Web site operators are anxiously awaiting the results of Google’s algorithm change on Tuesday, April 21st. The changes will reflect the growing use of mobile for search, and Google says it will give higher precedence in search rankings to mobile-friendly websites.
Google claims that this algorithm change will have ‘a significant impact’ on web site search rankings, even more so than earlier algorithmic adjustments via Google Panda or Google Penguin. Webmasters have had nearly two months to prepare for this change, since Google’s Feb 26 blog post which outlined what the changes would mean to mobile-friendly sites. In that post, Google’s team wrote:
“Starting April 21, we will be expanding our use of mobile-friendliness as a ranking signal. This change will affect mobile searches in all languages worldwide and will have a significant impact in our search results. Consequently, users will find it easier to get relevant, high quality search results that are optimized for their devices.”
Even before this announcement, Google started making mobile design a visible search advantage by marking sites “Mobile-friendly” in November of 2014. Many in the industry have thought this was a prelude to making mobile-friendliness a ranking factor, and the time has now come.
So what does this mean for website operators? For starters, it means your site has to be mobile friendly, appropriately designed to view in responsive forms on smartphones, tablets and other devices. To test your site, check Google’s handy guide to Getting Started for Mobile-Friendly Websites. When you’re there, you’ll find:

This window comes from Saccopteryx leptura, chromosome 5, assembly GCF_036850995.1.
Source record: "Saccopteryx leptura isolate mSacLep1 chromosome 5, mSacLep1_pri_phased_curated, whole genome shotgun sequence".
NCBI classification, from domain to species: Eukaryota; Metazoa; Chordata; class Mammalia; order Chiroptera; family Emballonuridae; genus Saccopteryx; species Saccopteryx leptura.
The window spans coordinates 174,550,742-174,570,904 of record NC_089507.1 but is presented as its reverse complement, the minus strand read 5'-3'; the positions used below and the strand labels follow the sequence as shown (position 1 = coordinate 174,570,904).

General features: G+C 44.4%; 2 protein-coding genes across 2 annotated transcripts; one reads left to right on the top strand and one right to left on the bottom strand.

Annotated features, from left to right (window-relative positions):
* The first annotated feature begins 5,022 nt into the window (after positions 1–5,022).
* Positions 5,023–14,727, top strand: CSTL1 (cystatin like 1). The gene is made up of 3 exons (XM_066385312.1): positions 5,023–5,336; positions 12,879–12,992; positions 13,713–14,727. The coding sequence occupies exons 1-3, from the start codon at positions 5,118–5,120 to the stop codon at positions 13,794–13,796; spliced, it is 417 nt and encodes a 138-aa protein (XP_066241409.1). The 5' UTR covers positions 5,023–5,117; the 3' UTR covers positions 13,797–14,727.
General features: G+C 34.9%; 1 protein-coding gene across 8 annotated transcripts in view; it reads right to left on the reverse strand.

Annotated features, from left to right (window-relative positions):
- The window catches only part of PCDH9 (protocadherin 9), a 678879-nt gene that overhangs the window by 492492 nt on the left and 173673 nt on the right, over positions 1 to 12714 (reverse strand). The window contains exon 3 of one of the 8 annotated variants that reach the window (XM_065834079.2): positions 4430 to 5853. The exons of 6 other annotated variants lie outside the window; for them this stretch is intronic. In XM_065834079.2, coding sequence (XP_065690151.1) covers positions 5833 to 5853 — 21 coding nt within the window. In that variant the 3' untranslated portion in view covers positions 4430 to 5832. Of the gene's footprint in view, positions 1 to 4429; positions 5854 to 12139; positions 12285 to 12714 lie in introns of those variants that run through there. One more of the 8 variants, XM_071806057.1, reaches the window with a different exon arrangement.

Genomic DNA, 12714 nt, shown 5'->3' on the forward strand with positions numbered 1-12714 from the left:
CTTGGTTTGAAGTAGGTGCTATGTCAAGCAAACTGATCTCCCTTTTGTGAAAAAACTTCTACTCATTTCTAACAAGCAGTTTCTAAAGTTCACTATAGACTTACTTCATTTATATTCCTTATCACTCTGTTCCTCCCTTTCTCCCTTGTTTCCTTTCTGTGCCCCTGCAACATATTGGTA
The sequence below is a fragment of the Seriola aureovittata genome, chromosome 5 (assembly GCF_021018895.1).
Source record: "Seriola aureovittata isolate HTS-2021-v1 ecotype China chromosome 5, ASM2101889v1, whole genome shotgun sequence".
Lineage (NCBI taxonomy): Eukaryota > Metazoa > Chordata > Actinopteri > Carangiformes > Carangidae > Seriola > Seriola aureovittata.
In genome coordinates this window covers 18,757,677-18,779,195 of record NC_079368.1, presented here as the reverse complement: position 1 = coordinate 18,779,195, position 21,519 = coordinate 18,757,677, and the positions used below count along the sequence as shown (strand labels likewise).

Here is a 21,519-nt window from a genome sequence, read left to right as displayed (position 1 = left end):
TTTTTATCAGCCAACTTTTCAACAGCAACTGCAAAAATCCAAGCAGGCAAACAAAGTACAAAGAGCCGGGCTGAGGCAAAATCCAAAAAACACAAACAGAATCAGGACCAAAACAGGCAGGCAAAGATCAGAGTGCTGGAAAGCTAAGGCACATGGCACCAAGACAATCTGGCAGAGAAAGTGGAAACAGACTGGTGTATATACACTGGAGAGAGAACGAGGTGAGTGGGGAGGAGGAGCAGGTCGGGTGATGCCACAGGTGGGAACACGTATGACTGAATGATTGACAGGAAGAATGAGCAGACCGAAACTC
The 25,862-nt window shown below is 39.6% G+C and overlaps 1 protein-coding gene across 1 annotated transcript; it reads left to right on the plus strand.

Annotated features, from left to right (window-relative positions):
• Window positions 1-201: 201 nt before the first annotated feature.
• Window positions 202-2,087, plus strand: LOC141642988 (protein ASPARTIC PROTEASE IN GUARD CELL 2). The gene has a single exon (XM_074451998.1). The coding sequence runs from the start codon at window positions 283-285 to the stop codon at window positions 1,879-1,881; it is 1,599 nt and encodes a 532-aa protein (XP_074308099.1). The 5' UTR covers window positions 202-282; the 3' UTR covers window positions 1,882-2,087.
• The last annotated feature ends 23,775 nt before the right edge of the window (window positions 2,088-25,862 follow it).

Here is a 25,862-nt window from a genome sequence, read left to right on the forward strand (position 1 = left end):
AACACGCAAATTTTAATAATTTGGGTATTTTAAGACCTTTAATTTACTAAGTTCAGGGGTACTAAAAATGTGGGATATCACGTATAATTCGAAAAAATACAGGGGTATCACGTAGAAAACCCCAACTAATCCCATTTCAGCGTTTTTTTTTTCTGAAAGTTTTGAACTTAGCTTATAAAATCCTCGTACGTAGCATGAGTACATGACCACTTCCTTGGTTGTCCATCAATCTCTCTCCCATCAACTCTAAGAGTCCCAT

- tips on how to check if your site is mobile-friendly
- how to make a site mobile friendly with various vendor software tools
- resources to learn more about technical details
The Computerworld article How to prep, in 7 steps, for Google’s mobile search change suggests several ways to be ready for Tuesday’s launch with a few directions. Most obvious is to get your site optimized ASAP for mobile display and search. If your site isn’t there yet, Google’s test result will show you a few ways to get going on that effort.
Alas, some big brands may get left behind initially from the algorithm change. Business Insider reports on many global brands and government agencies whose current sites don’t pass the mobile test. These include brands like Kellogg’s UK, Danone, The Daily Mail, American Apparel, the official website for the European Union and other big sites. Without a quick move on their part, these brands may see their search listings impacted this week.
For further resources, our partners at Hubspot have put together a ‘What You Need to Know’ guide for getting your site ready for mobile.Digital & Social Articles on Business 2 Community